In recent weeks, the United States implemented new tariffs on steel and aluminum to promote a policy of “America First.” The theory is that increasing import taxes on foreign steel and aluminum encourages U.S. companies to use U.S.-supplied steel and aluminum boosting production capacity toward a goal of 80% capacity utilization. Increased usage of American steel should drive more jobs for US steel and aluminum manufacturers and less business for competing suppliers in other markets, such as Europe and China.
What the Tariffs Mean for U.S. Industry and Consumers
While these steel tariffs were put in place to put American suppliers at an advantage, many drawbacks are now occurring that are affecting manufacturers and consumers alike. The Coalition of American Metal Manufacturers and Users has said that companies that make products using steel and aluminum employ more than 6.5 million workers across the country compared to 80,000 workers at steel plants. Any company that uses the materials will be faced with higher production costs. A report published in June shows that US steel is at the highest point in 16 years at $982 per ton and the widest price differential compared to $644 in Western Europe and $566 in China.
When manufacturers face increased steel costs, they must offset the added expenses incurred in other ways, which has the following effects:
- U.S. consumers will pay an increased cost for products containing steel, such as cars and appliances.
- U.S. manufacturers cannot pass on the increased cost to their customers. Higher tariffs lead to smaller profits, unless manufacturers are able to obtain steel from domestic suppliers at pre-tariff costs.
- With domestic steel at a premium, American steel suppliers may continue to increase their prices, though they will likely keep it just below the combined cost of foreign steel and its tariffs.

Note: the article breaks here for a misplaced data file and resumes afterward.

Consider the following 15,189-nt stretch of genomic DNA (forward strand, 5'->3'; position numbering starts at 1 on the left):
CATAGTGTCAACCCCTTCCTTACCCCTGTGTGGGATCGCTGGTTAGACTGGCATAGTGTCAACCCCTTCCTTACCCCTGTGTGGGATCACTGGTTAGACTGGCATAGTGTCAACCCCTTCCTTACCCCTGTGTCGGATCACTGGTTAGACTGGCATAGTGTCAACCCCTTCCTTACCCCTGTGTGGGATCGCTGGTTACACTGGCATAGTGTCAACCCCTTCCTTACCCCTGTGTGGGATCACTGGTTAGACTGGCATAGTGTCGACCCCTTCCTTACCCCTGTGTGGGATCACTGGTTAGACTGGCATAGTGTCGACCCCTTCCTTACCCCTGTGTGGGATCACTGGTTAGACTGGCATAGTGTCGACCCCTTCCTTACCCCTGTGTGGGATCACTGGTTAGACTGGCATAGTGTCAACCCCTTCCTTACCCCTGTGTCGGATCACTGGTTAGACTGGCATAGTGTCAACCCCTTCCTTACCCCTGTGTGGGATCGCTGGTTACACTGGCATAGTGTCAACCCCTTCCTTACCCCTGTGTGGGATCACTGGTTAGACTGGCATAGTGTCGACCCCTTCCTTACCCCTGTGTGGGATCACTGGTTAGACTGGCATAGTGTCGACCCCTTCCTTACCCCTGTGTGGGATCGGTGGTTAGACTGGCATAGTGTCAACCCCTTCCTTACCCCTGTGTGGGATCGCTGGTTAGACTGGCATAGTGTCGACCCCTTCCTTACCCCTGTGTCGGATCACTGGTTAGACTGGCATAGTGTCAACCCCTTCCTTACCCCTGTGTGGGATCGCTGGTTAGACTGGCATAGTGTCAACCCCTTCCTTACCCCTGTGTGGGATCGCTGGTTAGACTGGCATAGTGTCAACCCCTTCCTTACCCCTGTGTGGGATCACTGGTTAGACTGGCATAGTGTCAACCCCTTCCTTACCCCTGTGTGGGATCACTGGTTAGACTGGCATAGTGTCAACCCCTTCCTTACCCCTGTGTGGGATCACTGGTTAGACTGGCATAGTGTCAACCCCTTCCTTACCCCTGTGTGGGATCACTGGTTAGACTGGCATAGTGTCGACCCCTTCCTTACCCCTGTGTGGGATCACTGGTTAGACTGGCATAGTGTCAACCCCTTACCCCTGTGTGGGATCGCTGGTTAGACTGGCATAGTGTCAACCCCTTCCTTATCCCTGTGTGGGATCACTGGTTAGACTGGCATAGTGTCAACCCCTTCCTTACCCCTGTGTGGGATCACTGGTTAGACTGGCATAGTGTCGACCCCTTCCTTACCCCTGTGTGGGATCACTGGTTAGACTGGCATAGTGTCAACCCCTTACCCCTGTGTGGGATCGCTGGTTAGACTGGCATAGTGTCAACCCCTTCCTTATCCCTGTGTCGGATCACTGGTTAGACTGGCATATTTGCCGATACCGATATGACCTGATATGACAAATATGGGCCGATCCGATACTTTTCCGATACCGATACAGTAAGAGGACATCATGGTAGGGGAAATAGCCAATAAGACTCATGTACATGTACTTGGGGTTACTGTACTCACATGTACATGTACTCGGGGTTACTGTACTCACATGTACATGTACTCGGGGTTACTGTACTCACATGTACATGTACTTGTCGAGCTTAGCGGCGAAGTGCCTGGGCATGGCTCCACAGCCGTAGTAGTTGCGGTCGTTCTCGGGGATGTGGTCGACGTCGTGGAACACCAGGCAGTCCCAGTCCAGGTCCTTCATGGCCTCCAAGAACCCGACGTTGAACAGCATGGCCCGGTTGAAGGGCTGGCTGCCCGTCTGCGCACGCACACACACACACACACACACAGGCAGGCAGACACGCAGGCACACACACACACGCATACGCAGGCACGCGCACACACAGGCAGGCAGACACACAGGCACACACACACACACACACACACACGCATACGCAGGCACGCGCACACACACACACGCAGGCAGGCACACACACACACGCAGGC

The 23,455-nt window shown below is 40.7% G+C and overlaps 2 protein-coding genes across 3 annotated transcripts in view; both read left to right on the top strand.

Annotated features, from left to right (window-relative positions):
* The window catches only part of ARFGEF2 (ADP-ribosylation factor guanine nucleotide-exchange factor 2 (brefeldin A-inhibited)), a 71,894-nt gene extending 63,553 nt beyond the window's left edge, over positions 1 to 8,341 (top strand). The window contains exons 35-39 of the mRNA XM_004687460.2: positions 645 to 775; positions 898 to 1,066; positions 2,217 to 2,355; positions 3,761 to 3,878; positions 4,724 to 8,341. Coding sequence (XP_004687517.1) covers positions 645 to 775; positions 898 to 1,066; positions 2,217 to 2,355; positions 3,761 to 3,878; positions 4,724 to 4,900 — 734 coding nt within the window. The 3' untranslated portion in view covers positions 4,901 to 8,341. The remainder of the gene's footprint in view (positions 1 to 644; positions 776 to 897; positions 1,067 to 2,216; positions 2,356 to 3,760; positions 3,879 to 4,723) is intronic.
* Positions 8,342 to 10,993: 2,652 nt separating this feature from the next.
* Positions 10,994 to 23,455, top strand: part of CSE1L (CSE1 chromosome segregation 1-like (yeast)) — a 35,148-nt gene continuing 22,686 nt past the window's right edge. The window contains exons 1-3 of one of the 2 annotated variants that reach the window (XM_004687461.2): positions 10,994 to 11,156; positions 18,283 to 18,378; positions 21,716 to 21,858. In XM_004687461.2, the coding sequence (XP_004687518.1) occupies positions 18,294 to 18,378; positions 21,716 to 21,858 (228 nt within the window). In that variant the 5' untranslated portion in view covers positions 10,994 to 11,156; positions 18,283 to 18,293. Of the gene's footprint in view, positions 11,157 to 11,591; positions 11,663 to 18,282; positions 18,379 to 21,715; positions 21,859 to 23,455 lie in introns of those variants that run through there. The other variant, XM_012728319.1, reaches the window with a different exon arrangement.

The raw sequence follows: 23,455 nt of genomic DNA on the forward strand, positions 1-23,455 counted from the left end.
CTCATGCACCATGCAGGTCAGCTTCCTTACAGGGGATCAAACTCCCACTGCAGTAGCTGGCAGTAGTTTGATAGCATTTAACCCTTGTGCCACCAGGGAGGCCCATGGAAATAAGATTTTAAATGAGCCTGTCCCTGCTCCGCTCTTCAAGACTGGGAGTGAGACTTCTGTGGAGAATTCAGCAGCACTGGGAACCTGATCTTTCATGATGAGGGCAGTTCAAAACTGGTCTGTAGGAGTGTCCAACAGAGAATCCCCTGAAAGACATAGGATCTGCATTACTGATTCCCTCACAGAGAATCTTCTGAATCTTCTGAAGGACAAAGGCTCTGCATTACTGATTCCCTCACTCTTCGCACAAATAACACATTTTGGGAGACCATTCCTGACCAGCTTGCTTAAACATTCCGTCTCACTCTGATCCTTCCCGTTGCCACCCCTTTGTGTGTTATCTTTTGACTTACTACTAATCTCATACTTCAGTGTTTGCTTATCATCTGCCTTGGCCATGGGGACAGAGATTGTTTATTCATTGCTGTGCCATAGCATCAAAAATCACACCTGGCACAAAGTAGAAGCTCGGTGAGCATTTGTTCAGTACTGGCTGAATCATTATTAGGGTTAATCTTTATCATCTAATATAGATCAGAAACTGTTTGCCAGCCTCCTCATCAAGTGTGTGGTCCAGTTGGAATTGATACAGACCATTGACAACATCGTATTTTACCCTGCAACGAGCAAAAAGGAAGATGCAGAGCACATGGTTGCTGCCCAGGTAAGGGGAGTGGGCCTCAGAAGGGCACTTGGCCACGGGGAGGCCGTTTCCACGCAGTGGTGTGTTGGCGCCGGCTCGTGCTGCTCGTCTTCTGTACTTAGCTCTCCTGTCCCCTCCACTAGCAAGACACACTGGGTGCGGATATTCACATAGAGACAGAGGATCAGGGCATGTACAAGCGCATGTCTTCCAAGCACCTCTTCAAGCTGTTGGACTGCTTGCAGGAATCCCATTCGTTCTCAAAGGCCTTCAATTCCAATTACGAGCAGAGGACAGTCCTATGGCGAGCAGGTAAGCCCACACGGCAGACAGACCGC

In typical supply-and-demand fashion, the limited supply of steel within the U.S. has already caused the price to go up. Since April of 2018, the price of steel has increased almost 26%.
This makes U.S. manufacturers that rely on steel far less competitive, and leaves some worrying for the future of their businesses. Rather than face intense profit losses on U.S. soil due to the increased material costs, some manufacturers are already outsourcing some operations to China instead, where they can use cheap Chinese steel tariff-free.
The effects of the new U.S. steel tariffs are widespread, touching aspects of the entire economy. But nothing has been more impacted by it than the manufacturing sector. Even if the results from the tariffs are good for domestic suppliers of steel, many other businesses that use the steel are feeling the pressure as they are negatively affected by the rising prices.
As a U.S.-based metal stamping company and a metal forming leader, Pentaflex continues to be on alert and up-to-date with information regarding this rapidly changing situation.
For more information about the recent tariffs, or to learn about our products and services, please contact us.